Superfast broadband would boost UK more than HS2
Equipping every business with superfast broadband would be far more financially beneficial to the UK than spending upwards of £45billion on a new high-speed railway, not to mention cheaper, writes entrepreneur Scott Fletcher, founder of ANS Group.
Rather than forcing through HS2, the government should invest in fibre-to-the-premises (FTTP) and fibre-to-the home (FTTH) broadband, as the latter would accelerate the development of new technology in the long term, while the former would help firms in the nearer term.
This is because the way the UK conducts business is rapidly changing and will continue to change in the future. In fact, the only thing that we can predict for certain is that the fast interchange of data will be an essential feature of this increasingly digital age.
As this age goes on, the need for face-to-face business meetings, and hence the need for superfast trains, will become less important thanks to greater use of digital conferencing and mobile computing devices. Indeed, by the time the first phase of HS2 becomes operational in 2026, it may well be not much more than a quaint obsolescence.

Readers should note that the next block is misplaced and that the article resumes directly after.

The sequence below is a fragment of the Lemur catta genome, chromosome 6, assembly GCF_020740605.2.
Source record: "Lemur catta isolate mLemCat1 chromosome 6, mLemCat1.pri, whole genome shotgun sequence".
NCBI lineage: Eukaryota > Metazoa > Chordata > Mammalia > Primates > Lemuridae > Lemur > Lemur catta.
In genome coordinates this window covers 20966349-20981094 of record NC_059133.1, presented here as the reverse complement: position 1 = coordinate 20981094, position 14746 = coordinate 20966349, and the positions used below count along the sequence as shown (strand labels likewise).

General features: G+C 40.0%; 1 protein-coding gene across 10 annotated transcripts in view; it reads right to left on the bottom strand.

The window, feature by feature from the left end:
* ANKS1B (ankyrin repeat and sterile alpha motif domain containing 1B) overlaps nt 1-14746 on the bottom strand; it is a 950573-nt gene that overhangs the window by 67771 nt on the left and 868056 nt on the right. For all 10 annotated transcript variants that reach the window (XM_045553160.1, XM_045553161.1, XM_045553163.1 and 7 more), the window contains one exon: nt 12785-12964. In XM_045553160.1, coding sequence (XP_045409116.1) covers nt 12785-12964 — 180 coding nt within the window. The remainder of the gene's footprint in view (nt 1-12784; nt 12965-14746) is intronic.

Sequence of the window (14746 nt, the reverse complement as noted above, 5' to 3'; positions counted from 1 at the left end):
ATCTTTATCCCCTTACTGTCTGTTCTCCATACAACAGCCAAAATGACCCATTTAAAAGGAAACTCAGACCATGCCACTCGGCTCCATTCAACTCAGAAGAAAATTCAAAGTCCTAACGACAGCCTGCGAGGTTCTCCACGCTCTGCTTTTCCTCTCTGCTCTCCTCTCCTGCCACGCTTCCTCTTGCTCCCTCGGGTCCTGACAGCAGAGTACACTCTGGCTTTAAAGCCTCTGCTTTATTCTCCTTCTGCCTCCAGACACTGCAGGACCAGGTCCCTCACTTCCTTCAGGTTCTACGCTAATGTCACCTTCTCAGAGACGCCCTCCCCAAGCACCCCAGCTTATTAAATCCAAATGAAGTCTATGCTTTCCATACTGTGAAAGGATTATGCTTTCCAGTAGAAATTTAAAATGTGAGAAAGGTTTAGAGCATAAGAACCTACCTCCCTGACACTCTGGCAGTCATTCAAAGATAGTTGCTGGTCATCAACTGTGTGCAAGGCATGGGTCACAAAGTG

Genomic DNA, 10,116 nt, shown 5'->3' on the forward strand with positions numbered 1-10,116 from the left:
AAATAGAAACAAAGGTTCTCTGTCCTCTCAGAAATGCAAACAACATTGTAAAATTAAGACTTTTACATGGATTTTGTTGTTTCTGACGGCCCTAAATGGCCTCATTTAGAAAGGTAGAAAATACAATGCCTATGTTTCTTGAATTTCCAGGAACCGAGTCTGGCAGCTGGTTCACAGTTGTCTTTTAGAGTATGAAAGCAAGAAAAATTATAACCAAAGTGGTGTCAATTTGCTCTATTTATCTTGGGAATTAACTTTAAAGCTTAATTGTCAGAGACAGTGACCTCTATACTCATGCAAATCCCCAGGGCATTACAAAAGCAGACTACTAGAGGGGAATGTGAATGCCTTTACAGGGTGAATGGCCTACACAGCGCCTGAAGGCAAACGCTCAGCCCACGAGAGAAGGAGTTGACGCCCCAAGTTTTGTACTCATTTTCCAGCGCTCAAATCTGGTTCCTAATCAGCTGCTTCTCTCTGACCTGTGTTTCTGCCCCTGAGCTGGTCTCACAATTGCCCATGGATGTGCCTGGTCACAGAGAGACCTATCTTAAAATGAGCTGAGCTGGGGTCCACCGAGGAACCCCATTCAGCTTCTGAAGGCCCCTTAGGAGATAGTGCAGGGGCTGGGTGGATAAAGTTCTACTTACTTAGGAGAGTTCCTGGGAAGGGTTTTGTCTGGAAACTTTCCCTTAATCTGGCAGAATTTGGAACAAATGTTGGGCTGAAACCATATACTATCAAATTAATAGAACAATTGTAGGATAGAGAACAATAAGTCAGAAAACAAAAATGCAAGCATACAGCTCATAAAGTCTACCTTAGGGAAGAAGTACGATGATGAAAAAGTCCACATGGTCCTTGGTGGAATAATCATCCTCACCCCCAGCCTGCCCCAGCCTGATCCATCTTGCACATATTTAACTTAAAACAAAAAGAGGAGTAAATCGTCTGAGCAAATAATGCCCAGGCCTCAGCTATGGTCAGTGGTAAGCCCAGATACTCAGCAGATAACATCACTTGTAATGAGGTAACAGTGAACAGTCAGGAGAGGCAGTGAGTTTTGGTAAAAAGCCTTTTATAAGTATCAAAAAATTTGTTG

Suggesting otherwise, transport minister Patrick McLoughlin has said that HS2 would be producing “around £50bn of economic benefits once it is up and running,” but the National Audit Office disputes this figure.
Specifically, the government’s calculations include £12.6bn for time saved on business travel, yet the NAO reports this estimate is based on “a simplifying assumption that that time spent travelling is unproductive.” Surely, therefore, a better way to boost productive is to simply provide faster broadband and more carriages on existing inter-city trains.
Overall, I just cannot accept that spending millions of pounds on cutting a journey time from London to Birmingham by 20 minutes will have anything like the financial benefits that are claimed for HS2.
If the railway is to generate any economic gains, the coalition should be accelerating growth and employment in the new technology centres in the north of England. The country should be planning to build the railway from north to south and not the other way round but, ultimately, it needs to build the infrastructure to offer FTTP and FTTH broadband, because the benefits would be immense.
17th December 2013